Final piece of Crossroads’ $20 million ad blitz: Crossroads GPS, an arm of the conservative American Crossroads group, is spending $3.5 million on ads in six swing states that blast President Obama for the nation’s growing debt, among other things.
“America’s economy is hanging by a thread,” says the ad’s narrator — condemning “reckless spending” and a “failed stimulus.” Giant shipping crates are shown weighing down a platform hovering over a group of people; as the camera focuses in on a young girl, the narrator says: “Maybe we won’t be crushed when our economy snaps ... but someone will.”
The ads, which are the final piece of a $20 million ad expenditure from Crossroads GPS over the past six weeks, will run on broadcast stations in Colorado, Iowa, New Mexico, Nevada, North Carolina and Virginia, as well as on national cable.
“The fact that Obama is willing to hold our country’s fiscal stability hostage over more taxes shows how ideologically committed he is to expanding government regardless of the economic cost,” said Crossroads president Steven Law.
Pawlenty backer defects to Romney: A member of Tim Pawlenty’s New Hampshire steering committee has switched teams.
State Rep. Shaun Doherty (R) says he’s still likes Pawlenty, but he’s frustrated by the lack of activity in the state. So he’s backing Mitt Romney instead.
“The campaign hasn’t really developed into what I thought it would develop into,” the 23-year-old state lawmaker told the New Hampshire Union Leader.
Pawlenty has not been to the state since the debate June 13; he’s focused most of his attention on Iowa.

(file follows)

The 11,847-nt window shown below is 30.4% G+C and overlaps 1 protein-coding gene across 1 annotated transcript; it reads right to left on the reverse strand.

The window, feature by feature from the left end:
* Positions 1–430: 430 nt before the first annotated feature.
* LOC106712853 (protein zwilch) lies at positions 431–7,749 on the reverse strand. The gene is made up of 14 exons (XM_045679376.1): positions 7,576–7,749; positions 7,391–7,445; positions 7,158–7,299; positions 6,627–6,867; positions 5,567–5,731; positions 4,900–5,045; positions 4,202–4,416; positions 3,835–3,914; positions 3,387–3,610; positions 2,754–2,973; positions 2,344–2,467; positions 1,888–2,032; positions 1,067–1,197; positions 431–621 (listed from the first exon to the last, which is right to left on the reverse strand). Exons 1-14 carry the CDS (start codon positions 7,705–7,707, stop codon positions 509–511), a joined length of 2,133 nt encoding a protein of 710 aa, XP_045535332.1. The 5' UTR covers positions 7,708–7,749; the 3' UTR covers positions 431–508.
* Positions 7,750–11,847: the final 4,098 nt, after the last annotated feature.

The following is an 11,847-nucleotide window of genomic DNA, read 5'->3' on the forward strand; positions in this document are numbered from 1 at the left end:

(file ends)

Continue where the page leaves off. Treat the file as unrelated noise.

South Carolina passes GOP-backed map: The South Carolina legislature has finally passed a new congressional map, going with a proposal that was backed by Republican leaders.
Those leaders had originally wanted a map on which the state’s new 7th district was based in the heavily Republican northeastern part of the state, but then rogue Republicans joined Democrats in the state Senate to pass a map with the district in the southern part of the state.
On Tuesday, both the state House and Senate approved a bill similar to the bill that the GOP originally proposed, creating a new district in Myrtle Beach-based Horry County.
The proposal will now go to Gov. Nikki Haley (R) for her signature.
Cain is hosting a roundtable with American Muslim leaders sometime next week.
Rep. Luis Gutierrez (D-Ill.) was arrested Tuesday at an immigration protest outside the White House for the second time.
Ben Affleck’s bloody shoot-em-up movie “The Town” is used to rally support for Boehner’s plan.
Newt Gingrich praises Bill Clinton.
Bachmann has spent $4,700 on makeup and hair.
Liberal hero George Soros is ending his career as a hedge fund manager.
The California Citizens Redistricting Commission will release a new congressional map proposal this week.
“Perry’s Texas has jobs, but how much is luck?” - Paul J. Weber, Associated Press
“Obama’s ‘70 million checks’ per month: Actually, it’s even more than that” — Alec MacGillis, Washington Post
“Influential Iowa Rep. King assesses GOP field” — Shannon Travis, CNN
“Boehner, Reid appears to have given ground in debt proposals” — Rosalind S. Helderman and David A. Fahrenthold, Washington Post